CHICAGO, Aug 22 (Reuters) - Chicago Mercantile Exchange live cattle futures advanced for a fourth straight session on Thursday, led by the nearby August contract as robust profit margins for beef packers fueled expectations of strong demand for cash cattle, traders said.
“Packers are just raking it in, so the incentive is there to ramp up the kills,” said Tim Hackbarth, analyst with Top Third Ag Marketing in Chicago.
Demand for beef from retailers ahead of the Labor Day holiday has helped buoy packer margins. But some traders cautioned that the rally may be fading. They noted that deferred cattle futures, including the most-active October contract, trailed the gains in the thinly traded front contract, which expires on Aug. 30.
CME August live cattle futures settled up 2.300 cents at 104.975 cents per pound, while October live cattle ended up 0.875 cent at 101.100 cents per pound.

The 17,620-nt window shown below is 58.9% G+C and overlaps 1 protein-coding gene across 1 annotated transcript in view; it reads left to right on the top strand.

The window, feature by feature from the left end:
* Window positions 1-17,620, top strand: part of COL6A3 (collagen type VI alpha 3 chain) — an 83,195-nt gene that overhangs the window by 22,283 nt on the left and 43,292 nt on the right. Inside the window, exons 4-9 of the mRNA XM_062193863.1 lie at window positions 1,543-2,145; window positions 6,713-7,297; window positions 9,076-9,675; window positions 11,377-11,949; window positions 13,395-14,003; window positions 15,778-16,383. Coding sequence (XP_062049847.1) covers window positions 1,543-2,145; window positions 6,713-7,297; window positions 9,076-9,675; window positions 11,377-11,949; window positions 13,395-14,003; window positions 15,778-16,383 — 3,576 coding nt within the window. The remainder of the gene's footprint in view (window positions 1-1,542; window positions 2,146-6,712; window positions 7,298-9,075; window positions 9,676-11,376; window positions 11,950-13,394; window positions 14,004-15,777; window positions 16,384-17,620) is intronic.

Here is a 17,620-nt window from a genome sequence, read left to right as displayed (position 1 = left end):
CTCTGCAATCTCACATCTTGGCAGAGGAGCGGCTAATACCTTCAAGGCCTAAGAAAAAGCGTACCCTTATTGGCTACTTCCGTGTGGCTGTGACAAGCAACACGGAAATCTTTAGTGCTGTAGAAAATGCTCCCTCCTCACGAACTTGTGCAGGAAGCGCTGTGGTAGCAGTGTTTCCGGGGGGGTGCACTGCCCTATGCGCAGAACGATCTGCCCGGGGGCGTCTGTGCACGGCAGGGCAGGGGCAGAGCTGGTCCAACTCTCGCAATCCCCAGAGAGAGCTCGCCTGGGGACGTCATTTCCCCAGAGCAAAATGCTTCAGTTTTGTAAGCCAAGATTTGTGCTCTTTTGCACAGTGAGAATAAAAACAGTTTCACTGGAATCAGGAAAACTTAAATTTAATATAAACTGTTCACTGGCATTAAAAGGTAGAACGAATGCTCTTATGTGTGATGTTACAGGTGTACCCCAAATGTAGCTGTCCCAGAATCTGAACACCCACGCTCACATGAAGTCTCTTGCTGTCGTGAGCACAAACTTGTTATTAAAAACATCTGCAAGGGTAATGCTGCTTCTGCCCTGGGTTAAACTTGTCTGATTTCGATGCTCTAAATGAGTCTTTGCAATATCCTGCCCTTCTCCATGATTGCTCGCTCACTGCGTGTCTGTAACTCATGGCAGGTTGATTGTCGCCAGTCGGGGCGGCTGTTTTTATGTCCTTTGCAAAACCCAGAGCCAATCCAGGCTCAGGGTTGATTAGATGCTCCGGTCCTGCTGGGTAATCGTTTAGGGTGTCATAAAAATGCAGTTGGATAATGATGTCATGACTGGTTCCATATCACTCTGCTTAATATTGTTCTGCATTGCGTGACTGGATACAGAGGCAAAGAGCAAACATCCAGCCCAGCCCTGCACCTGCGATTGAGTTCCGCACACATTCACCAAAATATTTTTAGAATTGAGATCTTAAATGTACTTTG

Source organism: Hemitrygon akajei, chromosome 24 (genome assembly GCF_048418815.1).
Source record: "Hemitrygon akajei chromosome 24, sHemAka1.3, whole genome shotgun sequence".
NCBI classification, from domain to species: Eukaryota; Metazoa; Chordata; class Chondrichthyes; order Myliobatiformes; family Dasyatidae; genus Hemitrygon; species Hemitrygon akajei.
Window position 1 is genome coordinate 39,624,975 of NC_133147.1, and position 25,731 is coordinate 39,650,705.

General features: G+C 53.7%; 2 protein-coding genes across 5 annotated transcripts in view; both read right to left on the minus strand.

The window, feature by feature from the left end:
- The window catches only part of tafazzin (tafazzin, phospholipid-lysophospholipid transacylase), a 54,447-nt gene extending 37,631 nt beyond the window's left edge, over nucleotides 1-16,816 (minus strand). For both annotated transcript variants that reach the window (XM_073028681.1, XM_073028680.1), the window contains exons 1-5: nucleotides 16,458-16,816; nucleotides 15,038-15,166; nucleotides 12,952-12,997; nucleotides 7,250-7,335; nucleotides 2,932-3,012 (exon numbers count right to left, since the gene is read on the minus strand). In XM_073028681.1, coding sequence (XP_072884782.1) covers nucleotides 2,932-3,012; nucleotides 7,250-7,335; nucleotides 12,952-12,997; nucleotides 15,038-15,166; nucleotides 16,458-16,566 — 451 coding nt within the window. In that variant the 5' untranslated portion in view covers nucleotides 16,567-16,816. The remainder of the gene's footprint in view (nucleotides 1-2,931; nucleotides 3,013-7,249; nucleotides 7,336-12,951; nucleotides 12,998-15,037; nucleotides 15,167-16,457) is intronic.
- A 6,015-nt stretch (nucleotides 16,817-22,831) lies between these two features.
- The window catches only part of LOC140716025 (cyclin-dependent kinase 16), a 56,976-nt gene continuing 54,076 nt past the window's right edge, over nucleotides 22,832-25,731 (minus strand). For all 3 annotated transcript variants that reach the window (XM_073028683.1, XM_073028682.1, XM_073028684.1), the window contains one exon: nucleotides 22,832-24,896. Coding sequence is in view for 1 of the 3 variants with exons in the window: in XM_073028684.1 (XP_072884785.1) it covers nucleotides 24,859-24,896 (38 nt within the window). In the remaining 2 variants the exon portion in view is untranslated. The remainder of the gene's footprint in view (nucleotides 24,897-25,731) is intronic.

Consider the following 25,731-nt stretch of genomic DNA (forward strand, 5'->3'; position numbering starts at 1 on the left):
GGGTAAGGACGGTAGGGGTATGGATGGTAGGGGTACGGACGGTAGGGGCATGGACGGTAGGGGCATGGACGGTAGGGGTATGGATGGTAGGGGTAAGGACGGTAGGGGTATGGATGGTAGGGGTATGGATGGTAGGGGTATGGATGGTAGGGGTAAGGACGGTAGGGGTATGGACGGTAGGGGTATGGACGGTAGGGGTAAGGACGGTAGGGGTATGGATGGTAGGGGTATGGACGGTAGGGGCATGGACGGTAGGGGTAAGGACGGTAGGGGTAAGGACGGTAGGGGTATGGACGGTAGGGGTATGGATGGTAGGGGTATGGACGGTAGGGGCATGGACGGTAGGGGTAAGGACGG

October feeder cattle settled up 0.925 cent at 135.475 cents per pound.
“The packers are expected to go ahead and stretch and get some cattle this week ... (but) the Labor Day buying is going to be done soon. Once that buying is done, the beef is going to roll over because it’s so high-priced,” said Dan Norcini, an independent livestock trader.
The U.S. Department of Agriculture (USDA) on Thursday quoted choice boxed beef cutout BEEF-US-CH at $239.28 per cwt, down $2.46 from Wednesday’s two-year peak. Select cutout rose 21 cents to $215.91.
In contrast to cattle, CME lean hog futures slipped for a second day on plentiful hog and pork supplies.
Cash hog prices in the closely watched Iowa and southern Minnesota market fell $2.65 on Thursday, and the pork cutout fell $1.30, according to the USDA.
Meanwhile, weekly export sales of U.S. pork for the week ended Aug. 15 totaled 18,500 tonnes, down 9% from the previous week, and included no major sales to China.
“We know we have this big supply of pork coming. And the demand is just not keeping up, without those strong export markets,” Norcini said.
CME October hogs settled down 1 cent at 62.300 cents per pound.
Reporting by Julie Ingwersen Editing by Leslie Adler